Finite elements with mass lumping allow for explicit time stepping when modelling wave propagation and can be more efficient than finite differences in complex geological settings. In two dimensions on quadrilaterals, spectral elements are the obvious choice. Triangles offer more flexibility for meshing, but the construction of polynomial elements is less straightforward. The elements have to be augmented with higher-degree polynomials in the interior to preserve accuracy after lumping of the mass matrix. With the classic accuracy criterion, triangular elements suitable for mass lumping up to a polynomial degree 9 were found. With a newer, less restrictive criterion, new elements were constructed of degree 5–7. Some of these are more efficient than the older ones. To assess which of all these elements performs best, the acoustic wave equation is solved for a homogeneous model on a square and on a domain with corners, as well as on a heterogeneous example with topography. The accuracy and runtimes are measured using either higher-order time stepping or second-order time stepping with dispersion correction. For elements of polynomial degree 2 and higher, the latter is more efficient. Among the various finite elements, the degree-4 element appears to be a good choice.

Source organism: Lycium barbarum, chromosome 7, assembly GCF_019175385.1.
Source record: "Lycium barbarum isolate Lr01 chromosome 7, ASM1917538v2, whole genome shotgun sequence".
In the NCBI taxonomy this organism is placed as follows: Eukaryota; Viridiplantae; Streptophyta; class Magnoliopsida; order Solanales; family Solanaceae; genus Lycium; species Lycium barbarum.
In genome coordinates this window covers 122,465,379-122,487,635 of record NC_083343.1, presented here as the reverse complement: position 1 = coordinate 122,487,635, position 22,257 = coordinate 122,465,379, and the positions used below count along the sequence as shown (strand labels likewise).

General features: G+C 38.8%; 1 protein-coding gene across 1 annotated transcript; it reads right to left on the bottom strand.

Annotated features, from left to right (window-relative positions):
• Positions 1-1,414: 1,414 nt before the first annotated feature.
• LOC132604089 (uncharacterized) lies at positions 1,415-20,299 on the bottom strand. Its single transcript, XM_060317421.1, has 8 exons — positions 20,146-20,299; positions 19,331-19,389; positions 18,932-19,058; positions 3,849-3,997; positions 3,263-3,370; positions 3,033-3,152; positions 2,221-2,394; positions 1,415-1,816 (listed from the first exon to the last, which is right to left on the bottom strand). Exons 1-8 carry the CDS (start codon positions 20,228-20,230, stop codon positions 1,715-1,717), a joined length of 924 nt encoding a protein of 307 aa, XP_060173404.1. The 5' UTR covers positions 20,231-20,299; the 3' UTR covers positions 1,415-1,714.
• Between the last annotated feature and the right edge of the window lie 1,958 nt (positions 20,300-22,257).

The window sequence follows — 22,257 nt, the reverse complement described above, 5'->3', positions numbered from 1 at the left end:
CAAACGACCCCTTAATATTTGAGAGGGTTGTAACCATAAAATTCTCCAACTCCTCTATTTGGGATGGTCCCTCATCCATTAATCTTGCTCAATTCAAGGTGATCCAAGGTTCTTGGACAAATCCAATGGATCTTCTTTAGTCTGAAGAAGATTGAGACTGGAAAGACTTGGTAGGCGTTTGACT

- computing aspects
- numerical study